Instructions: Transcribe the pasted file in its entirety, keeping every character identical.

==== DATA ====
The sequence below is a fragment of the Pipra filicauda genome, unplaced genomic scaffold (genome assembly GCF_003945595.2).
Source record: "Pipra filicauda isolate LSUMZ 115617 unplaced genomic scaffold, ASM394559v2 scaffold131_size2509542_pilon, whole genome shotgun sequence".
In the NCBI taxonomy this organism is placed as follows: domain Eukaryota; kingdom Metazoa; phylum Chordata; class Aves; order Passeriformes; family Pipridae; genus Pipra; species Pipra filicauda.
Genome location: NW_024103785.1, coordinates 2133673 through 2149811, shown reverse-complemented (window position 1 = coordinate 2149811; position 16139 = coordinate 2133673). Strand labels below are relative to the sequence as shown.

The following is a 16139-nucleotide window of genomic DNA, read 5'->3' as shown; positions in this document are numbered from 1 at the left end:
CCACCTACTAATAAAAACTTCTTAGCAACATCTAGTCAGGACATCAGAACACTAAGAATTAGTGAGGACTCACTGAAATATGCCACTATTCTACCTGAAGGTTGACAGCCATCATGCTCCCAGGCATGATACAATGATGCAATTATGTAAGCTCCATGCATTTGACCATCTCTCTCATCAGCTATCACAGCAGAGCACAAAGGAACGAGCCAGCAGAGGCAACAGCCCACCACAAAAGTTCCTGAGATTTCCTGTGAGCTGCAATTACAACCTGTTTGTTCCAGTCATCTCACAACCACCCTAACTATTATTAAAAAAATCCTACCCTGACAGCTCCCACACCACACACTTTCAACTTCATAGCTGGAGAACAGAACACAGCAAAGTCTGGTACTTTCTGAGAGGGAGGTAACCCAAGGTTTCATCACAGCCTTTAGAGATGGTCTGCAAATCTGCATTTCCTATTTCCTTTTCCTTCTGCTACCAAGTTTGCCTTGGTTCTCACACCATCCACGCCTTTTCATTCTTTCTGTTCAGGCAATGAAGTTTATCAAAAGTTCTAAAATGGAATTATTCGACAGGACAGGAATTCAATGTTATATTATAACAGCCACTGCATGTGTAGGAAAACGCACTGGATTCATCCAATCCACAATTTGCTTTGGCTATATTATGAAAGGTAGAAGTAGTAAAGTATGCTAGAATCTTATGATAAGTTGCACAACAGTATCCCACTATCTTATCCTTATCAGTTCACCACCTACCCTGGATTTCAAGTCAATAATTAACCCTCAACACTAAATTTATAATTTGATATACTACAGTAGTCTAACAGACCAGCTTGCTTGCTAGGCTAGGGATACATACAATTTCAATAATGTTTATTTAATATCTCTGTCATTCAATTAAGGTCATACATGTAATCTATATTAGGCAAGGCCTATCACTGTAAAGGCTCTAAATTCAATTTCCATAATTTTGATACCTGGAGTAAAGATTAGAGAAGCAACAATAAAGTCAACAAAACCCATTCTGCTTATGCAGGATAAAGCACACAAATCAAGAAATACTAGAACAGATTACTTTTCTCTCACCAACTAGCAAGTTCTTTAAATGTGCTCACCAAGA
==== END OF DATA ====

The sequence below is a fragment of the Pipra filicauda genome, unplaced genomic scaffold (genome assembly GCF_003945595.2).
Source record: "Pipra filicauda isolate LSUMZ 115617 unplaced genomic scaffold, ASM394559v2 scaffold131_size2509542_pilon, whole genome shotgun sequence".
In the NCBI taxonomy this organism is placed as follows: domain Eukaryota; kingdom Metazoa; phylum Chordata; class Aves; order Passeriformes; family Pipridae; genus Pipra; species Pipra filicauda.
Genome location: NW_024103785.1, coordinates 2133673 through 2149811, shown reverse-complemented (window position 1 = coordinate 2149811; position 16139 = coordinate 2133673). Strand labels below are relative to the sequence as shown.

The following is a 16139-nucleotide window of genomic DNA, read 5'->3' as shown; positions in this document are numbered from 1 at the left end:
CCACCTACTAATAAAAACTTCTTAGCAACATCTAGTCAGGACATCAGAACACTAAGAATTAGTGAGGACTCACTGAAATATGCCACTATTCTACCTGAAGGTTGACAGCCATCATGCTCCCAGGCATGATACAATGATGCAATTATGTAAGCTCCATGCATTTGACCATCTCTCTCATCAGCTATCACAGCAGAGCACAAAGGAACGAGCCAGCAGAGGCAACAGCCCACCACAAAAGTTCCTGAGATTTCCTGTGAGCTGCAATTACAACCTGTTTGTTCCAGTCATCTCACAACCACCCTAACTATTATTAAAAAAATCCTACCCTGACAGCTCCCACACCACACACTTTCAACTTCATAGCTGGAGAACAGAACACAGCAAAGTCTGGTACTTTCTGAGAGGGAGGTAACCCAAGGTTTCATCACAGCCTTTAGAGATGGTCTGCAAATCTGCATTTCCTATTTCCTTTTCCTTCTGCTACCAAGTTTGCCTTGGTTCTCACACCATCCACGCCTTTTCATTCTTTCTGTTCAGGCAATGAAGTTTATCAAAAGTTCTAAAATGGAATTATTCGACAGGACAGGAATTCAATGTTATATTATAACAGCCACTGCATGTGTAGGAAAACGCACTGGATTCATCCAATCCACAATTTGCTTTGGCTATATTATGAAAGGTAGAAGTAGTAAAGTATGCTAGAATCTTATGATAAGTTGCACAACAGTATCCCACTATCTTATCCTTATCAGTTCACCACCTACCCTGGATTTCAAGTCAATAATTAACCCTCAACACTAAATTTATAATTTGATATACTACAGTAGTCTAACAGACCAGCTTGCTTGCTAGGCTAGGGATACATACAATTTCAATAATGTTTATTTAATATCTCTGTCATTCAATTAAGGTCATACATGTAATCTATATTAGGCAAGGCCTATCACTGTAAAGGCTCTAAATTCAATTTCCATAATTTTGATACCTGGAGTAAAGATTAGAGAAGCAACAATAAAGTCAACAAAACCCATTCTGCTTATGCAGGATAAAGCACACAAATCAAGAAATACTAGAACAGATTACTTTTCTCTCACCAACTAGCAAGTTCTTTAAATGTGCTCACCAAGA